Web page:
Every year, an average of 52 pedestrians are killed and 2,400 are injured in collisions on B.C. roads.
These incidents typically take place at night or when visibility is poor. While there is no law requiring pedestrians to take steps to make themselves more visible to drivers in times of low visibility, it simply makes sense to protect yourself when crossing, or walking alongside, a road.
Pedestrians need to remember they must not walk on the roadway if there is a sidewalk. If there is no sidewalk, they must walk on the left, facing oncoming traffic. It may be dangerous, but you are entitled to use both the extreme left edge of the roadway or the shoulder.
Of course, if the shoulder is available, you would be foolish to insist on using the edge of the roadway or the traffic lane.
Drivers must exercise due care to avoid a collision with a pedestrian who is on the highway. Remember, a highway includes both the extreme left edge of the roadway and the shoulder.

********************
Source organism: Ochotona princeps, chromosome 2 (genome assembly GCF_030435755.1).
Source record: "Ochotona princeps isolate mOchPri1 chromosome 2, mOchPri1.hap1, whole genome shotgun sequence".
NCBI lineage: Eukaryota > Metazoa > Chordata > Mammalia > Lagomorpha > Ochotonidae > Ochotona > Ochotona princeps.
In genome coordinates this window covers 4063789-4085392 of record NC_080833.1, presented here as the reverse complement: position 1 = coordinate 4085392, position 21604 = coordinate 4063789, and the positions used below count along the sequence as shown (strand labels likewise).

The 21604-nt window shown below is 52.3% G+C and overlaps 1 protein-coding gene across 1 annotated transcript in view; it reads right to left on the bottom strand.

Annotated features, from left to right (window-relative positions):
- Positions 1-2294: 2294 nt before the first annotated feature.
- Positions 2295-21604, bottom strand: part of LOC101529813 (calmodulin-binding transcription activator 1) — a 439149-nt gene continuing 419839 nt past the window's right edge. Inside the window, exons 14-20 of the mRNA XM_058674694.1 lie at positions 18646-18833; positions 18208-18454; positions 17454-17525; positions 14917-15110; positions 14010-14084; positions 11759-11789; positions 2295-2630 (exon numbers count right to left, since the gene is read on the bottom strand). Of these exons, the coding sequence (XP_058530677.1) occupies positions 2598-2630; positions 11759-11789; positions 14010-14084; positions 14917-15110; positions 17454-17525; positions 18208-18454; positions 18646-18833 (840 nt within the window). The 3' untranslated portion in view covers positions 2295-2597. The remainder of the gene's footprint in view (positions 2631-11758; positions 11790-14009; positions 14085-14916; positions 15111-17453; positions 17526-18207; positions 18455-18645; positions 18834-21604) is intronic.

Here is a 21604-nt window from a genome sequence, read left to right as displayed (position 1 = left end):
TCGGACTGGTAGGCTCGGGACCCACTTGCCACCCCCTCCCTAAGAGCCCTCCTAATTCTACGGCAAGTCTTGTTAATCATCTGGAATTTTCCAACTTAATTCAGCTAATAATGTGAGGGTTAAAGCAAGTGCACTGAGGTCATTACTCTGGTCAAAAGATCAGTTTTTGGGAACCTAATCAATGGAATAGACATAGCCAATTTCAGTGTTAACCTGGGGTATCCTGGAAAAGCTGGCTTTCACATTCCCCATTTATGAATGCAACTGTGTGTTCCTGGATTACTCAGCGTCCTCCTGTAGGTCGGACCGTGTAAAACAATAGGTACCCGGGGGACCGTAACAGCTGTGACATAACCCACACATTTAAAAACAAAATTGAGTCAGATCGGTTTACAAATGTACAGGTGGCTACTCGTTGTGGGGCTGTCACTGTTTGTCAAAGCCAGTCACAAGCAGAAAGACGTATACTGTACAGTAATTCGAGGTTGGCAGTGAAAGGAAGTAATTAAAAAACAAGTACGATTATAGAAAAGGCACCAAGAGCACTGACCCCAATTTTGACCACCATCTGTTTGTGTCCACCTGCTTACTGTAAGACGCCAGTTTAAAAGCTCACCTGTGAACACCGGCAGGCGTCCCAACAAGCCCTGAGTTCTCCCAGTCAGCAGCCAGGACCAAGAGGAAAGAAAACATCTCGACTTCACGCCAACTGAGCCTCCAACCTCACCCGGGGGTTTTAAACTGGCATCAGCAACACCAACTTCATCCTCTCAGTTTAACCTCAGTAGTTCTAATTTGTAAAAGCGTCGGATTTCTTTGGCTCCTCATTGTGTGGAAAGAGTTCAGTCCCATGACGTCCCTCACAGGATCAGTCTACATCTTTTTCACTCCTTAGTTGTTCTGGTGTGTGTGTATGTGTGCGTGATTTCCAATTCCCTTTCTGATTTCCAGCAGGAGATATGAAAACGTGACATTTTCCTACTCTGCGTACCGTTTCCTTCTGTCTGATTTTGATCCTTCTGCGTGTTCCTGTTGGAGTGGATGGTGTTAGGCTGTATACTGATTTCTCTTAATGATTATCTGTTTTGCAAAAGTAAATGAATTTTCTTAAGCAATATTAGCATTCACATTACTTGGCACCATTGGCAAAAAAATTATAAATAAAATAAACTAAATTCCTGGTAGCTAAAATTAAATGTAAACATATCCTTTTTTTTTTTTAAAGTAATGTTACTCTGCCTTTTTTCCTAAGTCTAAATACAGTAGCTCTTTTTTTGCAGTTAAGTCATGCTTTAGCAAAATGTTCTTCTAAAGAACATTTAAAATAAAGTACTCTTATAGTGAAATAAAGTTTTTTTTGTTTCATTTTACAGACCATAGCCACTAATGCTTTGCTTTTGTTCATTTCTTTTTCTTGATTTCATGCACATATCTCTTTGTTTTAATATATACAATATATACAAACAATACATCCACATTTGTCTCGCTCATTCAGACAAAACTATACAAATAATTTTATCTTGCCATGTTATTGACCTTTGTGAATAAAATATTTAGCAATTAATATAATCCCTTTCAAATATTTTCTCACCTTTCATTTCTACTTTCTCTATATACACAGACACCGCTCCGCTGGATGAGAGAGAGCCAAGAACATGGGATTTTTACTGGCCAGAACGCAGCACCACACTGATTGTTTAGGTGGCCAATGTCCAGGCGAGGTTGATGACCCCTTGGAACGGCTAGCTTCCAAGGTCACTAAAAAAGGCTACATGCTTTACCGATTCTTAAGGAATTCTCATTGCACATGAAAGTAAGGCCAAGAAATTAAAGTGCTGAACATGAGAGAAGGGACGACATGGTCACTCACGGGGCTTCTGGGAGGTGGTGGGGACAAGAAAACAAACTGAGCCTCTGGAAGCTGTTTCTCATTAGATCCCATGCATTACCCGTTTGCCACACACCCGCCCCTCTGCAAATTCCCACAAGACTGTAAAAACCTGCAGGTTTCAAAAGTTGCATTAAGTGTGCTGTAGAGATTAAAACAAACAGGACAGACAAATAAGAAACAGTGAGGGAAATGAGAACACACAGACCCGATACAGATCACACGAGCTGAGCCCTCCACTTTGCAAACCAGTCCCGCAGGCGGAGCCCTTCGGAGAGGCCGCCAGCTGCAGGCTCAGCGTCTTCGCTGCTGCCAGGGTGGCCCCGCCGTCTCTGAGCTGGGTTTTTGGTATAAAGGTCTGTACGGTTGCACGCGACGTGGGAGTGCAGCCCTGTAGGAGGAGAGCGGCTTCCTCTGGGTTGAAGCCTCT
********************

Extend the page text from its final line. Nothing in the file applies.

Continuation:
Just as drivers are required to take reasonable care to anticipate apparent potential hazards arising even from irregular or illegal conduct by pedestrians, pedestrians must also take reasonable care to anticipate equivalent conduct on the part of drivers.
The duties of drivers and pedestrians are symmetrical and each owes an equivalent duty.
What's the best way for a pedestrian to be seen while walking at night? Light coloured clothing? A traffic vest? The right answer is "none of the above." If you really want to be safe, the buzzwords are “biological motion.”
Reflectors at shoulders, elbows, wrists, waist, knees and ankles are noticed three times further away than a person wearing only light coloured clothing.
The motion of the reflectors appears to be readily identifiable by drivers as a pedestrian's movements and are eye-catching.
It is said an observer can even judge if the wearer of the reflectors is a male or female just by studying their motion.
If you are going to walk on or beside the highway at night, consider buying, and using, reflective bands on your clothing.
It's a small price to pay to avoid becoming a statistic.
This article is written by or on behalf of an outsourced columnist and does not necessarily reflect the views of Castanet.